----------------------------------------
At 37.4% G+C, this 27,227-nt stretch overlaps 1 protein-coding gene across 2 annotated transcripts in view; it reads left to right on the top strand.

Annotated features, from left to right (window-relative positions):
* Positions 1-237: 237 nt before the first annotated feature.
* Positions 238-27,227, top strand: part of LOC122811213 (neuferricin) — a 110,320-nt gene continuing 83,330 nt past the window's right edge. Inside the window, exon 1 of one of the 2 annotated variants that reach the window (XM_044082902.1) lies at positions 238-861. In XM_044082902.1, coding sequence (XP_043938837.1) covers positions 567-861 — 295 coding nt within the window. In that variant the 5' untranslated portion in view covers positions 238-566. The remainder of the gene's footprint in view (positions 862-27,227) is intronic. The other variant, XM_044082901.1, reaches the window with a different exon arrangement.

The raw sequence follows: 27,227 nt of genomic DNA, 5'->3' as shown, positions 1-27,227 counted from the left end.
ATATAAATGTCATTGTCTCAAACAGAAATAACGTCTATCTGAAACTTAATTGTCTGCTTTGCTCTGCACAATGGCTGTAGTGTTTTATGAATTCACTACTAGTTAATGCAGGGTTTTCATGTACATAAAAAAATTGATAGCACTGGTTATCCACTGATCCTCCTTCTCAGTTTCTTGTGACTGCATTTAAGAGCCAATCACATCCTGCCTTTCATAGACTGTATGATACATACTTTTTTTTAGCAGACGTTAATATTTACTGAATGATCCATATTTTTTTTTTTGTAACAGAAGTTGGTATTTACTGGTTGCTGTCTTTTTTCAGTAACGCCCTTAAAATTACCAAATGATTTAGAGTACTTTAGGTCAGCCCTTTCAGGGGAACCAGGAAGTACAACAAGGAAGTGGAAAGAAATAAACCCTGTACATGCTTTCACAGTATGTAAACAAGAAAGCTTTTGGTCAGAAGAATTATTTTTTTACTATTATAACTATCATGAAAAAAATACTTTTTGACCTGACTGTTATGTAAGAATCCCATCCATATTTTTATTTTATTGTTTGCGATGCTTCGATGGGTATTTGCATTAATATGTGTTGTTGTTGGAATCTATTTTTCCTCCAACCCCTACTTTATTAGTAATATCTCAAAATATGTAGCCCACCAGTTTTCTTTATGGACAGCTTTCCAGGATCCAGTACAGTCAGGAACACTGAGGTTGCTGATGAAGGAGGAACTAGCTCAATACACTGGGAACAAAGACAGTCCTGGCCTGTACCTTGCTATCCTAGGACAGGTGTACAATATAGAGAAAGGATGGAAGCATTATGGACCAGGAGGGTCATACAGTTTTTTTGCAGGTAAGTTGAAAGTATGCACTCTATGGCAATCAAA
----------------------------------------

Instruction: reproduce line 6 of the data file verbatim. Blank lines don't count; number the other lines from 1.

ATATAAATGTCATTGTCTCAAACAGAAATAACGTCTATCTGAAACTTAATTGTCTGCTTTGCTCTGCACAATGGCTGTAGTGTTTTATGAATTCACTACTAGTTAATGCAGGGTTTTCATGTACATAAAAAAATTGATAGCACTGGTTATCCACTGATCCTCCTTCTCAGTTTCTTGTGACTGCATTTAAGAGCCAATCACATCCTGCCTTTCATAGACTGTATGATACATACTTTTTTTTAGCAGACGTTAATATTTACTGAATGATCCATATTTTTTTTTTTGTAACAGAAGTTGGTATTTACTGGTTGCTGTCTTTTTTCAGTAACGCCCTTAAAATTACCAAATGATTTAGAGTACTTTAGGTCAGCCCTTTCAGGGGAACCAGGAAGTACAACAAGGAAGTGGAAAGAAATAAACCCTGTACATGCTTTCACAGTATGTAAACAAGAAAGCTTTTGGTCAGAAGAATTATTTTTTTACTATTATAACTATCATGAAAAAAATACTTTTTGACCTGACTGTTATGTAAGAATCCCATCCATATTTTTATTTTATTGTTTGCGATGCTTCGATGGGTATTTGCATTAATATGTGTTGTTGTTGGAATCTATTTTTCCTCCAACCCCTACTTTATTAGTAATATCTCAAAATATGTAGCCCACCAGTTTTCTTTATGGACAGCTTTCCAGGATCCAGTACAGTCAGGAACACTGAGGTTGCTGATGAAGGAGGAACTAGCTCAATACACTGGGAACAAAGACAGTCCTGGCCTGTACCTTGCTATCCTAGGACAGGTGTACAATATAGAGAAAGGATGGAAGCATTATGGACCAGGAGGGTCATACAGTTTTTTTGCAGGTAAGTTGAAAGTATGCACTCTATGGCAATCAAA